Oxidative stress contributes to the development of Alzheimer’s disease

Oxidative stress occurs when there is an imbalance between the production of harmful molecules called free radicals and the body's ability to neutralize them with antioxidants. Excess free radicals can damage cells, proteins, and DNA. Oxidative stress contributes to the development of various chronic diseases—one of which is Alzheimer’s disease. 

Dr. Maroon shares his perspective on the etiology of Alzheimer’s disease, sharing that the primary cause is still being debated amongst the scientific community. The most prominent hypotheses are a buildup of amyloid beta (Aβ) in the brain and excessive phosphorylation of tau protein. Oxidative stress is linked to amyloid beta and tau protein—however was thought to be a result of the abnormalities of Alzheimer’s rather than a causal factor. 

Dr. Maroon shares his findings from new research published in September 2023, showing that oxidative stress might be the primary cause of Alzheimer’s. He argues that oxidative stress is the precursor that leads to subsequent amyloid beta deposits and abnormal tau protein in the brain. This oxidative stress theory suggests new ways to develop treatments, like using antioxidants to boost a brain molecule called glutathione which neutralizes free radicals. To read Dr. Maroon’s study, click here.

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The brain is susceptible to oxidative stress which can lead to Alzheimer’s disease development 

The brain is a high-energy organ. It relies on certain chemical reactions—called redox reactions—to generate this energy. This high energy demand makes the brain susceptible to oxidative stress because free radicals are a byproduct of redox reactions. Some of the free radicals generated in redox reactions can also be classified as reactive oxygen species (ROS) if they involve oxygen molecules in their structure. While some free radicals and ROS are necessary for normal cell function, excess of these molecules can harm cells by causing damage to lipids, proteins, DNA, and other important molecules. For this reason, oxidative stress is thought to be an early event in Alzheimer's disease development, not just a result of it. It can affect various processes in the brain, including signaling pathways and the production of harmful substances like amyloid beta.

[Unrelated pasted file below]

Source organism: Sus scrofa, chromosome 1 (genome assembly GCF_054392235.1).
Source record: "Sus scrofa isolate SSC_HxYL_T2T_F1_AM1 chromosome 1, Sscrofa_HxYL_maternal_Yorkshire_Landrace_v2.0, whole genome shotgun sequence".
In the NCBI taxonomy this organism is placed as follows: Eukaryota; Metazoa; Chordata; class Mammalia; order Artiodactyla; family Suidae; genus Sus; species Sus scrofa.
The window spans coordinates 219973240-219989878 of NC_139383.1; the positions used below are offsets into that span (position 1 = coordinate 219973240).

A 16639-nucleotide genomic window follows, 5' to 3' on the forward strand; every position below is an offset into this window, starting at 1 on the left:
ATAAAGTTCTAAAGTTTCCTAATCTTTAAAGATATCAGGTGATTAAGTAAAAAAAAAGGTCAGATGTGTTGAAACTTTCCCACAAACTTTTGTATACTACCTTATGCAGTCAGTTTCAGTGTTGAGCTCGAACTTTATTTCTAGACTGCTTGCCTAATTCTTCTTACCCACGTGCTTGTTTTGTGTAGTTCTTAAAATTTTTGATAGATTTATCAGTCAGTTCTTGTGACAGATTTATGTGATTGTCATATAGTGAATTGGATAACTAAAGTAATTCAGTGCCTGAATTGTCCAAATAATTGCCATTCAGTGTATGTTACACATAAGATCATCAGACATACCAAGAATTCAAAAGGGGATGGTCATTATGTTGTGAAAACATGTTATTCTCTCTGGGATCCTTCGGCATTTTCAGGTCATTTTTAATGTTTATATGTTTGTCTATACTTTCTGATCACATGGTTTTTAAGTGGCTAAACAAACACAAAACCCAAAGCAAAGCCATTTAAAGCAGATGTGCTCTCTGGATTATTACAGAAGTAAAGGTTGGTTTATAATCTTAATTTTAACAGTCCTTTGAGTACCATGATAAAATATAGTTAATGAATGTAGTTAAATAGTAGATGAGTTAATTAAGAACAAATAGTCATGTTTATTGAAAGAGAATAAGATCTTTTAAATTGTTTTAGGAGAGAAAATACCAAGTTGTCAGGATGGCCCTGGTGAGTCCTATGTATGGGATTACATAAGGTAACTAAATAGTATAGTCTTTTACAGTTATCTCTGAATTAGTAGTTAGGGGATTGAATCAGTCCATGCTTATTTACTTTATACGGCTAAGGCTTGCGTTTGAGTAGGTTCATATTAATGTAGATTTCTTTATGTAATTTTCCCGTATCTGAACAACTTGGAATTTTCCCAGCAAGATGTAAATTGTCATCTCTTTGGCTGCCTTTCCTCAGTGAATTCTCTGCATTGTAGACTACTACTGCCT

Lifestyle interventions can help decrease oxidative stress

Reducing oxidative stress involves addressing five key lifestyle factors:

  1. Following a healthy dietary pattern can provide essential antioxidants to neutralize reactive oxygen species. Fruits and vegetables are particularly high in antioxidants. 
  2. Exercise increases the production of endogenous antioxidants in the body, such as superoxide dismutase and glutathione peroxidase. Exercise also enhances the body's ability to repair oxidative damage to cells and tissues. [4]
  3. Avoiding environmental toxins, such as smoking, reduces oxidative stress in the body.
  4. Controlling mental and emotional stress is crucial, as stress is neurotoxic to the brain and contributes to oxidative stress.
  5. Getting adequate sleep supports the body's restorative processes. 

Sleep is a preventative mechanism for Alzheimer’s disease 

The glymphatic system is a waste removal system in the central nervous system that clears out soluble proteins and metabolites from the brain. The glymphatic system mainly works during sleep and isn't as active when we're awake. Interestingly, the glymphatic system was not discovered until 2013. [5] Scientists now believe that the biological need for sleep may reflect the brain's need to activate the glymphatic system to enable the elimination of neurotoxic waste products. [6]

One of the waste products the glymphatic system clears from the brain is beta-amyloid—a main substance associated with Alzheimer's disease. Dr. Maroon explains that when we sleep, our glymphatic system drains beta-amyloid, which prevents it from accumulating in the brain. Moreover, a growing body of evidence suggests that people who get more deep sleep are less likely to develop Alzheimer's. [6, 7]

What is a concussion?

A concussion is a mild traumatic brain injury (TBI) that occurs when a blow to the head or body causes the brain to briefly and temporarily malfunction. Concussions can result in a range of cognitive, physical, and emotional symptoms. Common symptoms of a concussion include fogginess, headache, mood swings, photophobia, and slow information processing. Dr. Maroon shares that only 10% of concussions result in unconsciousness. 

Why is returning to play too early dangerous for someone who has a concussion?

In a healthy brain, blood vessels constrict and expand to maintain proper cerebral blood flow. When an individual has a concussion, their brain experiences a loss of its ability to regulate blood flow.